Function Repository Resource:

# HatTrialityTree

Generate trees describing the essential combinatorial structure of the aperiodic hat tiling

 ResourceFunction["HatTrialityTree"][seed,n] gives a tree grown from seed by n applications of the vertex replacement rules. ResourceFunction["HatTrialityTree"][seed,n,m] rotates the tree around its root by an angle of m × π/3.

## Details

ResourceFunction["HatTrialityTree"] accepts all the options of Tree, and two additional options: ColorFunction and "Seeds". Any valid ColorFunction should accept up to two arguments: the first being a positive integer for vertex "Class", and the second being a bit (either a 0 or 1) describing the "Symmetry" type of the tree to which the vertex belongs. The "Seeds" option accepts a Boolean value, True or False, when set to True, causes ResourceFunction["HatTrialityTree"] to generate forests rather than isolated trees.
The "Hat triality pattern" is part of a new math discovery following from the groundbreaking research of David Smith et al. It is a three coloring of the hexagonal lattice, which describes valencies of some vertex figures in a Hat tiling.
The Hat tiling is known to be aligned with the hexagonal lattice. The following map is used with lattice vertices at the center of each hexagon: A duality pattern is obtained by classifying interior hexagons and edge-centered hexagons into two separate sets. A triality pattern is obtained from inner/outer duality by allowing edge-centered hexagons to fall into two distinct subsets. Subset membership depends upon how many Hat tiles are incident upon the corresponding lattice vertex, which can be either two or three.
The interior set must consist of isolated vertices so that edge 3-joins link with their neighbors to form ever-larger "triality trees". That is what has been discovered from analyzing large patches of the Hat tiling and the two-dimensional substitution rules that generate them.
The purpose of this function is not to recreate the valency triality pattern, but instead to recreate another more subtle triality pattern, the "mutual trees triality pattern" (see Neat Examples).
However, both "valence" and "mutual trees" triality patterns overlap on the set of edge 3-joins, which are called "the triality trees" or "the triality forest". These trees fall into two subsets. In ResourceFunction["HatTrialityTree"], the two subsets are generated by setting seed to 1 or 2. Unfortunately, any one triality tree is not plane-filling, so it cannot describe the entire Hat tiling.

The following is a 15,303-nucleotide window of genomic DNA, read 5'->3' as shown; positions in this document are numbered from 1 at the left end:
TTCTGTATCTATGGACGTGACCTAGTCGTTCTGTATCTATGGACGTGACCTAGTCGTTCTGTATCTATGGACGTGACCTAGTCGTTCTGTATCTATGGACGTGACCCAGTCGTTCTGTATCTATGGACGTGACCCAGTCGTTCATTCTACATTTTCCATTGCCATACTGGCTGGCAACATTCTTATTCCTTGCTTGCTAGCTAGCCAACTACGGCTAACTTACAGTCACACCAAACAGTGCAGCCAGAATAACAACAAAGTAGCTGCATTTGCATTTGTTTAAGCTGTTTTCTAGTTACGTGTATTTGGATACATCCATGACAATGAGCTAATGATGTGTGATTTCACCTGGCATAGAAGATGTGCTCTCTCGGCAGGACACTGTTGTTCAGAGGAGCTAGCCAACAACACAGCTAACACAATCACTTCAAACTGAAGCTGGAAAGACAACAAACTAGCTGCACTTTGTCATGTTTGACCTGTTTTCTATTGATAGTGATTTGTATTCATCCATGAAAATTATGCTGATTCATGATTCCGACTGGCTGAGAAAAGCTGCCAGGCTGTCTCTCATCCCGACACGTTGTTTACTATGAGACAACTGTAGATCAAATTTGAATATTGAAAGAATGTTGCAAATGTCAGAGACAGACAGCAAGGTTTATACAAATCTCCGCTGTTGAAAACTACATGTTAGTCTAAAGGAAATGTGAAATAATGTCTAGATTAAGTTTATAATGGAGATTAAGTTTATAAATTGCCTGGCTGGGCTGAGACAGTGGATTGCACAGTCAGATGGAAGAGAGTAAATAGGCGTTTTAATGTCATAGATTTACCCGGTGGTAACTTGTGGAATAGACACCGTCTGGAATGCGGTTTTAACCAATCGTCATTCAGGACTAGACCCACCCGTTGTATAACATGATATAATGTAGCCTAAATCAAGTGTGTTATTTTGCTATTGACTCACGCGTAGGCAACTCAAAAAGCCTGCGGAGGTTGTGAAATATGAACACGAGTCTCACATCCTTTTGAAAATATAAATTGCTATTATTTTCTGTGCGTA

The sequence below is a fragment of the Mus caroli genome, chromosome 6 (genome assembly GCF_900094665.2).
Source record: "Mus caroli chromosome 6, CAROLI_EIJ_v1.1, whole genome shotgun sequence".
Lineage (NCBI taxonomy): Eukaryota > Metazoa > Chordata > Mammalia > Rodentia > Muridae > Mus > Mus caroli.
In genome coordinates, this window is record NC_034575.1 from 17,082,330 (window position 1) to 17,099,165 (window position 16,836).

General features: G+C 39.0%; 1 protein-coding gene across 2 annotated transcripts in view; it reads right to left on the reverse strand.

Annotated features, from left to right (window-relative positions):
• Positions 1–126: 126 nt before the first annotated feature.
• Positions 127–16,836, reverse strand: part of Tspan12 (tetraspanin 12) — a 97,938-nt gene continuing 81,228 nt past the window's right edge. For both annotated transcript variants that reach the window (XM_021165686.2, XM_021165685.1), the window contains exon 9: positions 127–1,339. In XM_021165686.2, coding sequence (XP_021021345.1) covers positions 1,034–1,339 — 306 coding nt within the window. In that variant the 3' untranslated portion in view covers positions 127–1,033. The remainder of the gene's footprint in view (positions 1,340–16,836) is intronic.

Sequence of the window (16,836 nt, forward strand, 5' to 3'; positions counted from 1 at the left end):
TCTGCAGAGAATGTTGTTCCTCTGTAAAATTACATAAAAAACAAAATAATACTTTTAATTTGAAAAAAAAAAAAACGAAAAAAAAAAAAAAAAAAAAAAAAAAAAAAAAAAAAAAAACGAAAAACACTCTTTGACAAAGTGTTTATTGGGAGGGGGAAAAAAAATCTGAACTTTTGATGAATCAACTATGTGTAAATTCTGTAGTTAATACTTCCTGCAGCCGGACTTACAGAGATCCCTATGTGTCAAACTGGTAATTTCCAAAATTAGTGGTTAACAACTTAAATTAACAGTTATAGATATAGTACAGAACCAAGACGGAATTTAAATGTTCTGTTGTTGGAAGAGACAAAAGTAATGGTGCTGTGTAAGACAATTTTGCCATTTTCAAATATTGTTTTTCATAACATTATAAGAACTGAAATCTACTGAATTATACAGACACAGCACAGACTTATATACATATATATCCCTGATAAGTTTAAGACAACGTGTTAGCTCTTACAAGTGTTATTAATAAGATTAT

Closer analysis shows that the root vertices of smaller triality trees can be linked to branches of their older neighbors in a way that covers enough of the hexagonal lattice. When this is done correctly, by setting the option “Seeds”→True, the Hat tiling can be obtained by mapping H7 and H8 Hat clusters onto leaves of the triality tree (see Neat Examples). More precisely, reflected Hats at the center of the H7 and H8 clusters are in 1-to-1 correspondence with two particular types of 3-join vertices: proper terminals ("Class"=1 in this data model, Orange with ColorFunctionHue), and singleton seeds ("Class”=3, Green). When clusters are drawn differently from the original paper (as above), the minority H7 can be put into 1-to-1 correspondence with singleton seeds.
By mixing some edge 2-joins with all interior vertices, a third tree can be obtained which covers about half the hexagonal lattice by itself, while still fitting in the interstices between isolated triality trees. By setting seed to 0, all types of symmetric trees are generated.
Setting seed to 3 joins symbols from the symmetric and asymmetric trees, resulting in a growth pattern that must collide on skip vertices ("Class”=0, LightGray). The resulting trees also only collide on skip vertices. This pattern intersperses symmetric and asymmetric triality trees, leaving a sparse third set of vacancies.

## Examples

### Basic Examples (4)

The singleton and doubleton seeds:

 In:= Out= Grow the singleton seed through successive generations:

 In:= Out= Check the hidden data for the first larger singleton tree:

 In:= Out= Rotate a doubleton tree clockwise by π/3 radians:

 In:= Out= ### Scope (2)

Another growth rule produces a symmetric tree:

 In:= Out= A fourth seed combines symbols from both growth rules:

 In:= Out= The growth rules are mutually consistent, and distinct trees do not collide without re-seeding:

 In:= Out= ### Options (5)

Color singleton trees according to vertex class:

 In:= Out= Fill space by allowing trees to re-seed their surroundings each generation:

 In:= Out= Generate a larger patch of the triality forest:

 In:= Out= Color the symmetric tree according to vertex class:

 In:= Out= Color symmetric and asymmetric trees differently:

 In:= Out= ### Properties and Relations (2)

Count the number of class 8 vertices per generation:

 In:= Out= These are the squares of the Fibonacci numbers:

 In:= Out= Calculate a weighted ratio from counts of class 1 and class 3 vertices:

 In:= Out= Convert to decimal notation:

 In:= Out= Compare with the fourth power of the GoldenRatio:

 In:= Out= ### Possible Issues (2)

With re-seeding, vertex collisions can affect graphical output:

 In:= Out= The data can still be used to extract patches of the mutual trees triality pattern:

 In:= Out= ### Neat Examples (2)

Draw the "ein stein" Hat tile in either of two reflections:

 In:= In:= Out= Add surrounding tiles in either of two distinct ways:

 In:= In:= Out= Use triality trees to draw larger and larger patches of the tiling:

 In:= In:= Out= Depict a larger patch of the mutual trees triality pattern:

 In:= Out=